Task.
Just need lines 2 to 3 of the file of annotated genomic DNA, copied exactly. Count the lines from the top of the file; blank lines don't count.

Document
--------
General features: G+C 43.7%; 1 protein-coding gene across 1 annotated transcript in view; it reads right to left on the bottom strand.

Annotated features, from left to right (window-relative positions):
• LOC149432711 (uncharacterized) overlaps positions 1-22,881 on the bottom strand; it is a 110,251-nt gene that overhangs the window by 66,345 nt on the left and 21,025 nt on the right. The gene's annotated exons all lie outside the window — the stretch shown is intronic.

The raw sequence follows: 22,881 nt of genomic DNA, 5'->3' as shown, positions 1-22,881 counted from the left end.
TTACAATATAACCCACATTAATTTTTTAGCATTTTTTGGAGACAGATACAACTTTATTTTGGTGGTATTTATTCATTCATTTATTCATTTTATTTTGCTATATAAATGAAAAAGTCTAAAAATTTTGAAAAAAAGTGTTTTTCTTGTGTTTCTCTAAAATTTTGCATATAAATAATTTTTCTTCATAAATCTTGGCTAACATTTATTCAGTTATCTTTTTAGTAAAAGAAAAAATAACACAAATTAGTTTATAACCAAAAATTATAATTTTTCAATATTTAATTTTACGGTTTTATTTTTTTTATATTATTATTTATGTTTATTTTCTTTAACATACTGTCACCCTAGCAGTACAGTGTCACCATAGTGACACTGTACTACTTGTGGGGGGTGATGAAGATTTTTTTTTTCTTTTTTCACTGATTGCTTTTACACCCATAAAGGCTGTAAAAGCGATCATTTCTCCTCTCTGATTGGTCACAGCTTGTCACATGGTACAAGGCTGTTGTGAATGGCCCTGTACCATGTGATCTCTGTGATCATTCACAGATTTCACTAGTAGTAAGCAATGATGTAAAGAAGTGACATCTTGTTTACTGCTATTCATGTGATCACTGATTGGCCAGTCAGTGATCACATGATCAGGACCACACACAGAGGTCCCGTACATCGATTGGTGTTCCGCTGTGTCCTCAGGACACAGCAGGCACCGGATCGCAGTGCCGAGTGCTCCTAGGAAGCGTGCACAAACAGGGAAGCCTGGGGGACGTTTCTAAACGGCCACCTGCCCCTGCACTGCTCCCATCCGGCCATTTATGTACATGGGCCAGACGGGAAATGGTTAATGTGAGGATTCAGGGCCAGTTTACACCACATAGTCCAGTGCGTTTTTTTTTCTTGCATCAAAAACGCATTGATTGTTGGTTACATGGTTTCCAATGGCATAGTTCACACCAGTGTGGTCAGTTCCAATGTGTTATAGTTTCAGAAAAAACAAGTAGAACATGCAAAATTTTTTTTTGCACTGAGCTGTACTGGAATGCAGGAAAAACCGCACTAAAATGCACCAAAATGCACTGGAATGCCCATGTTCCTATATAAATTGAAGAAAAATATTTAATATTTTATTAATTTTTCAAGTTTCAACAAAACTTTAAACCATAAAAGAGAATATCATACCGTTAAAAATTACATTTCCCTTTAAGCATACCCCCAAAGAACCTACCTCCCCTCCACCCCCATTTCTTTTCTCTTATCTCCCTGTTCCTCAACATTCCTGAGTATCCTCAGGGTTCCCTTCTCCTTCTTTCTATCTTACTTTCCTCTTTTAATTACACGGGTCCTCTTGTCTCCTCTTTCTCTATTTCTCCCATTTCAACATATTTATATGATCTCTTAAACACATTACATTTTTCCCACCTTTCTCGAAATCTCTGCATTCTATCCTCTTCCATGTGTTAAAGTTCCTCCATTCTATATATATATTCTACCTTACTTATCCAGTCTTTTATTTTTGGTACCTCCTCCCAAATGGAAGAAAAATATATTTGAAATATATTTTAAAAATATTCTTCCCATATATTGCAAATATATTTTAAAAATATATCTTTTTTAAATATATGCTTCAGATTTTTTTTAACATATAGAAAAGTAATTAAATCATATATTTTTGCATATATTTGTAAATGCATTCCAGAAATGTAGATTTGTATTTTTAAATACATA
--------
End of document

Annotated features, from left to right (window-relative positions):
• LOC149432711 (uncharacterized) overlaps positions 1-22,881 on the bottom strand; it is a 110,251-nt gene that overhangs the window by 66,345 nt on the left and 21,025 nt on the right. The gene's annotated exons all lie outside the window — the stretch shown is intronic.